In “Eating History,” food expert Old Smokey and collector Josh Macuga uncover unique vintage foods and edible artifacts that have survived for decades. But their quest isn’t only to see how well the stuff survived—or what it tastes like. Each of these consumables has an intriguing back story, with visionary creators or promoters, and history that captured the American imagination. Here are some of the fascinating facts behind each week’s featured foods:
Eating History: Food Facts
1979 / Fritos
From Roadside Stand to Mass Production: The three main ingredients for Fritos—corn, oil, salt—haven't changed for almost 90 years. In 1932, Charles E. Doolin, owner of a Texas confectionary, discovered a Mexican man at a gas station selling fried masa (cornmeal) chips, popular street food in Mexico. Doolin borrowed $100 from his mother to purchase the recipe for the “fritos” (Spanish for “little fried things”) and began making 10 pounds of them a day in his home kitchen, with her help. Soon he was mass-producing them, using assembly line techniques similar to Henry Ford’s.
Fritos vs. Tortilla Chips: Why do Fritos taste so different from tortilla chips if they are both made of corn? Fritos are corn chips and made of cornmeal, which is ground corn mixed with salt and water, then shaped and fried. The corn in tortilla chips, by contrast, is typically more processed: first, it can be soaked and cooked in an alkaline solution (such as lime water), then hulled, ground and made into tortillas. The tortillas are then cut into their desired shape and fried.
The Changing Mascot: Over the years, the Fritos brand has had several mascots: From 1952 to 1967, it was the “Frito Kid.” For the next four years, it was the “Frito Bandito,” created by Tex Avery (the famous animator behind Bugs Bunny, Daffy Duck, Porky Pig and Speedy Gonzales) and voiced by Mel Blanc, who also voiced Bugs Bunny. In 1971, the brand briefly launched the short-lived “Muncha Bunch,” a group of snack-hungry cowboys. And a year later, the company introduced “W.C. Fritos,” a character inspired by the famous comedian W.C. Fields, complete with a top hat and a cane.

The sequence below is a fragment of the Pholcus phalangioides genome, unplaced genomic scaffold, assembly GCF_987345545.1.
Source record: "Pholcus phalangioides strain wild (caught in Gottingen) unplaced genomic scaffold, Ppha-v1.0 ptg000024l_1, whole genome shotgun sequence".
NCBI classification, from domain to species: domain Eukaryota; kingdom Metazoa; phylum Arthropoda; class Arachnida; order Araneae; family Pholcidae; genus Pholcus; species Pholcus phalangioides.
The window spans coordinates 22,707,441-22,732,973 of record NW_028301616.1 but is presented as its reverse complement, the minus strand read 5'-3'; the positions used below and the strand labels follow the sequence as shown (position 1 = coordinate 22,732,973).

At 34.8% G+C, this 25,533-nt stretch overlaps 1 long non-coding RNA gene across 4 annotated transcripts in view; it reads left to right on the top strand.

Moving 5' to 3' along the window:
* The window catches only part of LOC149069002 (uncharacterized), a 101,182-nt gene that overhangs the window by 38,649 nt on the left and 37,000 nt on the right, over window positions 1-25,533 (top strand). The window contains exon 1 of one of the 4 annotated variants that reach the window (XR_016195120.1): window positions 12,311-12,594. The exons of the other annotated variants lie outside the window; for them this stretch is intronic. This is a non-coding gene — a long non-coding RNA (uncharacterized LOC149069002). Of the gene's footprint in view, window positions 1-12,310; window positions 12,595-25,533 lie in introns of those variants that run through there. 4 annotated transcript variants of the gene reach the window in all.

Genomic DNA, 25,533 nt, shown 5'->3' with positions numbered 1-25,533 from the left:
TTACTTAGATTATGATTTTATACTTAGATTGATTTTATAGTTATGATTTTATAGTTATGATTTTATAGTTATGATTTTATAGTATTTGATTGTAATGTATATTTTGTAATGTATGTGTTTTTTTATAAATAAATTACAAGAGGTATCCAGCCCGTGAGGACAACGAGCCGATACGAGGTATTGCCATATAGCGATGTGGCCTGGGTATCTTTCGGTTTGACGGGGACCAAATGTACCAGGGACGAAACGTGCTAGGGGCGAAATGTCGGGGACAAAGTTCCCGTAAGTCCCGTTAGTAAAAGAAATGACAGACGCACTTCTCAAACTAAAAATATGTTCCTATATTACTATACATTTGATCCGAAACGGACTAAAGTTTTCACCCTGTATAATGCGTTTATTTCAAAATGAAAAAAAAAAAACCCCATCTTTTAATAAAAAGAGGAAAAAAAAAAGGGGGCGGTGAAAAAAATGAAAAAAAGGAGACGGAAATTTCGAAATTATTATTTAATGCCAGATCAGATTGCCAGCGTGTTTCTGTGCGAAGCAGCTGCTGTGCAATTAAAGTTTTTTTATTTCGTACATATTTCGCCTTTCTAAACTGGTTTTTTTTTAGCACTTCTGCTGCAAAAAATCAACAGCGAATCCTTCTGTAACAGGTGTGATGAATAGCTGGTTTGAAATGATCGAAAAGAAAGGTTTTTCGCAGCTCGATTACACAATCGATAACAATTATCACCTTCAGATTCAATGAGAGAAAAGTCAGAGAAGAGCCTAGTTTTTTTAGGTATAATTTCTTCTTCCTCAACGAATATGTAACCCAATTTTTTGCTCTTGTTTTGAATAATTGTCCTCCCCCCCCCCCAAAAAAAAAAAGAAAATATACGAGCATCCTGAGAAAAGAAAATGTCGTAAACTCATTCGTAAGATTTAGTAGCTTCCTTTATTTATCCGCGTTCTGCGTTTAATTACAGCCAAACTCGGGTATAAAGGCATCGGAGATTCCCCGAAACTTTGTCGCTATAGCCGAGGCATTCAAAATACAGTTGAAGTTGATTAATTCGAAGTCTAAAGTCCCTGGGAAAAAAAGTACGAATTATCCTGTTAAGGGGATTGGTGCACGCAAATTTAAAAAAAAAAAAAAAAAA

1913 / Commemorative Civil War Hardtack
Tough Stuff: Hardtack, a dry simple biscuit historically fed to soldiers, dates back to ancient Rome. Made with flour, water, and a bit of salt, it’s baked repeatedly—to suck out as much moisture as possible and to keep it from spoiling.
Battle Camp Recipes: During the Civil War, a daily ration was nine or 10 crackers, depending on the regiment. Soldiers nicknamed them jawbreakers, teeth dullers and worm castles, since they were hard as rocks and often riddled with weevils or maggots from poor storage. Some soaked the cracker in coffee or water to soften it before eating; others crumbled it up into soups. Still others tried smashing them with rifle butts and then mixing in river water to make a mush—which could be cooked into a lumpy pancake if a frying pan was available. For dessert, they sometimes crumbled it with brown sugar and hot water—or whiskey, when available.
Commemorative Crackers: This hardtack was likely collected as a souvenir of a 1913 Civil War reunion event. Between June 29 and July 6 of that year, more than 50,000 veterans convened at Gettysburg, Pennsylvania to commemorate the 50th anniversary of one of the most pivotal battles in American history. These two pieces of hardtack were found wrapped in the June 29, 1913 edition of the New York American newspaper, with the inscription: "Keep Geo. W. Lewis, Moses Burchest, S.F. Liscom Present / Gettysburg July 1913 / Hard Tack or Bread/ Reunion Anniversary Battle Gettysburg July 1913.”
1930 / Pepsodent
Ancient Toothpaste Was...Crunchy? Research suggests that, as far back as 5000 B.C., ancient Egyptians used dental creams that included crushed and powdered ingredients such as eggshells, myrrh (a natural resin), and pumice (a volcanic rock), along with the ashes of oxen hooves. Ancient Romans tried even more abrasive materials, such as crushed bones and oyster shells, flavored with things like charcoal and bark. In ancient China and India, meanwhile, tooth powders and creams featured ingredients such as salt, ginseng and herbal mints.
Advertising Boosts America's Dental Hygiene: In the early 1900s, few Americans brushed their teeth. That was before a prominent American ad man named Claude C. Hopkins started hawking minty, fizzy tooth-cleaning products under the brand “Pepsodent”—named for pepsin, a digestive agent designed to break down food deposits. A decade after Hopkins’ advertising campaigns about the “Pepsodent smile,” free of ugly “film” (a.k.a. plaque), pollsters found that toothbrushing had become a daily ritual for more than half the population.
Fizzy—and False: This Pepsodent container, from 1930, claims it “contains irium,” which allegedly promoted dental health and good-smelling breath. One ad even claimed it “makes teeth twice as bright.” The problem? Irium was a made-up name for what was likely Sodium Lauryl Sulfate, now a common foaming agent in personal products. In reality, “irium” added zero cleaning power, but helped trigger a psychological reward cycle (fizzing=clean feeling) that helped people develop the brushing habit before bed. By the 1950s and 1960s, “irium” disappeared from ingredients and promotion lists.